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Notes on Captain Bligh's visits to Tasmania in 1788 and 1792

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Lord, Clive Errol (1922) Notes on Captain Bligh's visits to Tasmania in 1788 and 1792. Papers & Proceedings of the Royal Society of Tasmania. pp. 1-22.

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Abstract

Among the annals of Tasmanian discovery the record of
William Bligh has scarcely had the attention paid to it which
his work merits.
The fact is often lost sight of that the famous Bounty
anchored for a period in Adventure Bay before proceeding to
Tahiti, where the charms of the Eves of the Friendly Islands
proved too great a temptation to the crew. The resultant
mutiny, and Bligh's famous voyage of 3,600 miles in an open
boat to Timor, afford material for those pages of history that
are known, in the language of Macaulay, "to every schoolboy."
Bligh's visits to Tasmania are not recorded in the lists
of the early navigators given by J. B. Walker (1890 and 1902)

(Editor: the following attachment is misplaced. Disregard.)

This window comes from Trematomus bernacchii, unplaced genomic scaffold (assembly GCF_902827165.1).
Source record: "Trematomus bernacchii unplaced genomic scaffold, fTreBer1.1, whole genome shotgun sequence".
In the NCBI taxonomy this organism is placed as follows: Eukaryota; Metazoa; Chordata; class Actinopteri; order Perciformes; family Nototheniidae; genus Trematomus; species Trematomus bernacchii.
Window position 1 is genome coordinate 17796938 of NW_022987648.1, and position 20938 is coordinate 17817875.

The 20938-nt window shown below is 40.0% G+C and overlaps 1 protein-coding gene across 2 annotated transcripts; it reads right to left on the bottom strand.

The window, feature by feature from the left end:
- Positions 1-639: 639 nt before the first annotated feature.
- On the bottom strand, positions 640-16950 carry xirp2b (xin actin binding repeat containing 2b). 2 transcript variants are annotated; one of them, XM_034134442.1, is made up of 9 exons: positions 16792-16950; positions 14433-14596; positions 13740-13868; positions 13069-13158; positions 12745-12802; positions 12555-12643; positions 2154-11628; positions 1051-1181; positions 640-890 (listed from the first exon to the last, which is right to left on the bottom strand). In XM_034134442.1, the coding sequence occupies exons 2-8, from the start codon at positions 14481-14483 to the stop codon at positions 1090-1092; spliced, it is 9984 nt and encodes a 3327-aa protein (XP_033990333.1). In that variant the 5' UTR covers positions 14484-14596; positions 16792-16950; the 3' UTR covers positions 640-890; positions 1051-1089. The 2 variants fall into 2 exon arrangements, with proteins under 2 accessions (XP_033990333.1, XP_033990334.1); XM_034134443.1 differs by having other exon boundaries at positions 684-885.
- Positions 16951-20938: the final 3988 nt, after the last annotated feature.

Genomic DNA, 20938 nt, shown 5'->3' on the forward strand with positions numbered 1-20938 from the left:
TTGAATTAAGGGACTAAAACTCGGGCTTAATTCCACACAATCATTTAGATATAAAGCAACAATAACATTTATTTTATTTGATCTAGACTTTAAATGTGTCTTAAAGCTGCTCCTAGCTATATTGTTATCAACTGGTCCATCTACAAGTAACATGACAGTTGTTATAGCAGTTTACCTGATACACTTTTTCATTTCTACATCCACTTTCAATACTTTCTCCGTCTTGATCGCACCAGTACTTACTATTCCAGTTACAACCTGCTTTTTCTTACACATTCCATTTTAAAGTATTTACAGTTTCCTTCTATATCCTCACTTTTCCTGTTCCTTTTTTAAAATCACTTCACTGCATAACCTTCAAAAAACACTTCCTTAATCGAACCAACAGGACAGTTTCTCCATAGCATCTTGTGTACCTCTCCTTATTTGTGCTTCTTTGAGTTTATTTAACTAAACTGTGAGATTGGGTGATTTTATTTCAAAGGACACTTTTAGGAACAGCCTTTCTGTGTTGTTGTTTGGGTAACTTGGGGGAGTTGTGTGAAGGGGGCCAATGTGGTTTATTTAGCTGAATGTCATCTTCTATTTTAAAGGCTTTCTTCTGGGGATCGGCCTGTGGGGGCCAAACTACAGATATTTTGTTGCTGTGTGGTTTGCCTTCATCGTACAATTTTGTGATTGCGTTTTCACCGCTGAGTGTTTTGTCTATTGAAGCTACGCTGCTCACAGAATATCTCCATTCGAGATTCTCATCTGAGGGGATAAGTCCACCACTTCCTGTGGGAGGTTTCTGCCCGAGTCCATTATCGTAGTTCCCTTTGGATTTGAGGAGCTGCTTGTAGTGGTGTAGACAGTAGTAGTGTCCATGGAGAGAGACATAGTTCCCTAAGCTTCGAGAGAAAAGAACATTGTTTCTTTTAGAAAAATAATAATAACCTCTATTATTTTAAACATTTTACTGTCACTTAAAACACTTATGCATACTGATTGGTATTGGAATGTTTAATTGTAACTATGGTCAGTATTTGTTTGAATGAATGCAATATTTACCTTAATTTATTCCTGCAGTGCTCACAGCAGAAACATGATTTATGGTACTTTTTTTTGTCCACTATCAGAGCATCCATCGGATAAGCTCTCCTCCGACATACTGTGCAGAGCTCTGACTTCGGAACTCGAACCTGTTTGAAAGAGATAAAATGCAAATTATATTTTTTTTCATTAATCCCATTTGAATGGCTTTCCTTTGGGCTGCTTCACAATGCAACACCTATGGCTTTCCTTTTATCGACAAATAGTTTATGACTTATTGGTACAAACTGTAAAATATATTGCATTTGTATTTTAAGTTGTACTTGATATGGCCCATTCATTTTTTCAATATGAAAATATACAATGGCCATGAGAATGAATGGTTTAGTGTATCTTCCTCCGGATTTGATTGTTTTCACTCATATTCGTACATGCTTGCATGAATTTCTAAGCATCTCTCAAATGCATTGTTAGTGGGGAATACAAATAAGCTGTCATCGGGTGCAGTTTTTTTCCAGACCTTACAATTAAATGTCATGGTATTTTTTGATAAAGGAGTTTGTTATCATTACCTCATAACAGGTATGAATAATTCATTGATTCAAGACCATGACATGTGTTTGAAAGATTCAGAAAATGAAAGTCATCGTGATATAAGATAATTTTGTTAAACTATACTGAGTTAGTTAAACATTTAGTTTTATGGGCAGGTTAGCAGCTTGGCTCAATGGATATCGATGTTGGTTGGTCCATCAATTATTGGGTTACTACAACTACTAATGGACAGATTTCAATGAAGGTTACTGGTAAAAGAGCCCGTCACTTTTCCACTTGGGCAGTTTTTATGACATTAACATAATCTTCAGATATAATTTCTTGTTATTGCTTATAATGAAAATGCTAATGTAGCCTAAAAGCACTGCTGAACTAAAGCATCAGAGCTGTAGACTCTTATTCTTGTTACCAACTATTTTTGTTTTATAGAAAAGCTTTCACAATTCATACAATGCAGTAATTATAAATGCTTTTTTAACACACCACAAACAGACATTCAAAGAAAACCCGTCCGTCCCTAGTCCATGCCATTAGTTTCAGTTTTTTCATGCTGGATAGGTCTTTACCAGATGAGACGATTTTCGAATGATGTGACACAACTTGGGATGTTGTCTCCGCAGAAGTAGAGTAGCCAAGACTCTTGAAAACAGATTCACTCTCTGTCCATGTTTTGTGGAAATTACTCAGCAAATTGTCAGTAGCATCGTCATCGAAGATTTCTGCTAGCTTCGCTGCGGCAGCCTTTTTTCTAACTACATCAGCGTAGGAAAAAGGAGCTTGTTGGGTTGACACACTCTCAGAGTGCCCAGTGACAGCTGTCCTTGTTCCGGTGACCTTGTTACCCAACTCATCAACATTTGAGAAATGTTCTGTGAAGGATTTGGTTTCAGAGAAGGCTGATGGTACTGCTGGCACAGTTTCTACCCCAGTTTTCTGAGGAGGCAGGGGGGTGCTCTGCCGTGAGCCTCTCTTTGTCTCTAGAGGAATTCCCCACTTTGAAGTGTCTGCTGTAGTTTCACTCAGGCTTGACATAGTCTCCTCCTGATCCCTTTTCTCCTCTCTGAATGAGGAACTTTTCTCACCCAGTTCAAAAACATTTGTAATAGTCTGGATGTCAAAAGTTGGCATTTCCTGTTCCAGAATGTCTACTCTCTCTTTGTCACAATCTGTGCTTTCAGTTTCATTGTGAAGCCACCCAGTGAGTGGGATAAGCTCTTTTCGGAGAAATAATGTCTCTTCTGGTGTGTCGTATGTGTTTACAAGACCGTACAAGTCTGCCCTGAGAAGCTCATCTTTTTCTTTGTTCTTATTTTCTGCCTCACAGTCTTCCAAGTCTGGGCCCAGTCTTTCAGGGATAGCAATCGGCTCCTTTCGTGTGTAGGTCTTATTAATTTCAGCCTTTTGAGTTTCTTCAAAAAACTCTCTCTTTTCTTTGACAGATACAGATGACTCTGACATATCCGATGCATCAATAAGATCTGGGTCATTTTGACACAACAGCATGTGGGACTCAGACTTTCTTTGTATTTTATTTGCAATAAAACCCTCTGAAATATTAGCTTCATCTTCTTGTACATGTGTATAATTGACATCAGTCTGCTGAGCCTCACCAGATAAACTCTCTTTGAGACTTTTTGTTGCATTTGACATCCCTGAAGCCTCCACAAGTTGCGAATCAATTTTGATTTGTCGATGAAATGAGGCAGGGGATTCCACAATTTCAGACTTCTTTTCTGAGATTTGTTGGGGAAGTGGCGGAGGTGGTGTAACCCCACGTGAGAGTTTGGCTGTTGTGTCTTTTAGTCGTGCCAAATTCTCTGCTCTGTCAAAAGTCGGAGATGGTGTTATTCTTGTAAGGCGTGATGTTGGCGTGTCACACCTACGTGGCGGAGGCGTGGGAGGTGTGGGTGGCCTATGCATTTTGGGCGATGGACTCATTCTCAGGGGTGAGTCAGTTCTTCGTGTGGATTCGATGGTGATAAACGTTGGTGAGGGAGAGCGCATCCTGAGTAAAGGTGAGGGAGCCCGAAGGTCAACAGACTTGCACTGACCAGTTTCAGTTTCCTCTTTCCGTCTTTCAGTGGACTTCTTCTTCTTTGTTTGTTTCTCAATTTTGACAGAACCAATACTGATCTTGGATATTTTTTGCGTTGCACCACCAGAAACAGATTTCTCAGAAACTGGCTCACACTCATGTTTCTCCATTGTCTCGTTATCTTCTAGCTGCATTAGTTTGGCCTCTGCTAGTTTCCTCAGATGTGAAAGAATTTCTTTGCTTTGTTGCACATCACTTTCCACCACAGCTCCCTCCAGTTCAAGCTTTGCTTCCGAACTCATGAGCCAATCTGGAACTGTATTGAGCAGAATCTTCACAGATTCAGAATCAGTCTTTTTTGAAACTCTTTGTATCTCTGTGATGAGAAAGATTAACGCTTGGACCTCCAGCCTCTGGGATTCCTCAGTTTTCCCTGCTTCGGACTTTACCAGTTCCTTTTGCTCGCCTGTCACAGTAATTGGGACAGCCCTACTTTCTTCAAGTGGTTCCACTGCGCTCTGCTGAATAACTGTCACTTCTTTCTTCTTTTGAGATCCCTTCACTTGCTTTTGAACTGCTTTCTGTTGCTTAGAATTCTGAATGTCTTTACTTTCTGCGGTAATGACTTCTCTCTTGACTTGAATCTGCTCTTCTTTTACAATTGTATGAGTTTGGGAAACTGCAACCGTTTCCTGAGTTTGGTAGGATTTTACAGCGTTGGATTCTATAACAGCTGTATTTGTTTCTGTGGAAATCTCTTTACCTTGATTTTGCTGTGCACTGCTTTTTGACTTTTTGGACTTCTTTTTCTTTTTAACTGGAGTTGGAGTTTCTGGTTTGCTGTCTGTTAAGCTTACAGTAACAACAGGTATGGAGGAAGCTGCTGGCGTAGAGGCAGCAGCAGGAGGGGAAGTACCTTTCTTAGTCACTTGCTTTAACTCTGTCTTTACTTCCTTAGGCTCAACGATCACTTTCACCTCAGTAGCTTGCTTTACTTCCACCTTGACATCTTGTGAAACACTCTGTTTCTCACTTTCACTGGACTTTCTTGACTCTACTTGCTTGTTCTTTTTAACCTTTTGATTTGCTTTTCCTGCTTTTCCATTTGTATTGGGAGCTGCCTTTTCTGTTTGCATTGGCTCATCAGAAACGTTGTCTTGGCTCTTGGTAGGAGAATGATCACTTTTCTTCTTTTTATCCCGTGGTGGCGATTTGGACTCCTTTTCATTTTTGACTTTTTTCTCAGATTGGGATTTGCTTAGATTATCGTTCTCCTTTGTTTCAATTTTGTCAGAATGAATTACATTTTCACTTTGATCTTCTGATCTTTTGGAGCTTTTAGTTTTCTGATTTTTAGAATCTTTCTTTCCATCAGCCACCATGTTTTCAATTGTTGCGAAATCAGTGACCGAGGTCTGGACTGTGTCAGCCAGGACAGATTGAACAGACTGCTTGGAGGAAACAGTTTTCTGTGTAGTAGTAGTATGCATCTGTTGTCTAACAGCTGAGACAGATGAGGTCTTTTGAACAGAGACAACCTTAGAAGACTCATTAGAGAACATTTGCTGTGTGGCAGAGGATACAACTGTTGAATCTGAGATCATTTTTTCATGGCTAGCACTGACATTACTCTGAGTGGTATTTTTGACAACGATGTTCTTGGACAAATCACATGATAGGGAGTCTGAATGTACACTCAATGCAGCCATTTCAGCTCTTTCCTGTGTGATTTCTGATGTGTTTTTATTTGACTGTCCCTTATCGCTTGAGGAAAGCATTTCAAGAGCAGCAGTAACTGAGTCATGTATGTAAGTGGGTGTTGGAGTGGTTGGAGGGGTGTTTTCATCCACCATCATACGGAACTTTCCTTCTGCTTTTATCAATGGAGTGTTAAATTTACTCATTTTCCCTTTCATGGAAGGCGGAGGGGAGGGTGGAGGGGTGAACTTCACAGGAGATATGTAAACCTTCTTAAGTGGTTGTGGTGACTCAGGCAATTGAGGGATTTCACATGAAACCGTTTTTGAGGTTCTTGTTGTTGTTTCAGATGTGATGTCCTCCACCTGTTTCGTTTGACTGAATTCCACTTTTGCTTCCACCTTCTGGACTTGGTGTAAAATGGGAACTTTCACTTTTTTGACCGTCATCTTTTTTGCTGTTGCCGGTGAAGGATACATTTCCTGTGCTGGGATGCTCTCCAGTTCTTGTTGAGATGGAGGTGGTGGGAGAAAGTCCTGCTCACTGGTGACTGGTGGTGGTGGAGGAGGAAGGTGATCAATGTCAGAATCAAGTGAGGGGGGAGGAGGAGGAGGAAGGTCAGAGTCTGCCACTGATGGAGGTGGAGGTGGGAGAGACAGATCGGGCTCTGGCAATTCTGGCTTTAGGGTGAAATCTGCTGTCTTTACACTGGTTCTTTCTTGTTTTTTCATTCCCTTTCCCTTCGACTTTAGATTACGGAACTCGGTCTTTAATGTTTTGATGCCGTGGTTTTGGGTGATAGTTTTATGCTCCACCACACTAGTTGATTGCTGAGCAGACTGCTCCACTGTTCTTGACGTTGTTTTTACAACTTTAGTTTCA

or J. Moore Robinson (1921, p. 159), yet Bligh made discoveries
and added to the early knowledge of Tasmania, and
if it had not been for the rough weather experienced during
his second visit, he would almost certainly have forestalled
many of the discoveries of D'Entrecasteaux.

Item Type: Article
Keywords: Royal Society of Tasmania, Van Diemens Land, VDL, Hobart Town, natural sciences, proceedings, records, Bligh, Bounty
Journal or Publication Title: Papers & Proceedings of the Royal Society of Tasmania
Page Range: pp. 1-22
Collections: Royal Society Collection > Papers & Proceedings of the Royal Society of Tasmania
Additional Information:

In 1843 the Horticultural and Botanical Society of Van Diemen's Land was founded and became the Royal Society of Van Diemen's Land for Horticulture, Botany, and the Advancement of Science in 1844. In 1855 its name changed to Royal Society of Tasmania for Horticulture, Botany, and the Advancement of Science. In 1911 the name was shortened to Royal Society of Tasmania.

Date Deposited: 04 Dec 2012 05:17
Last Modified: 15 Sep 2017 00:59
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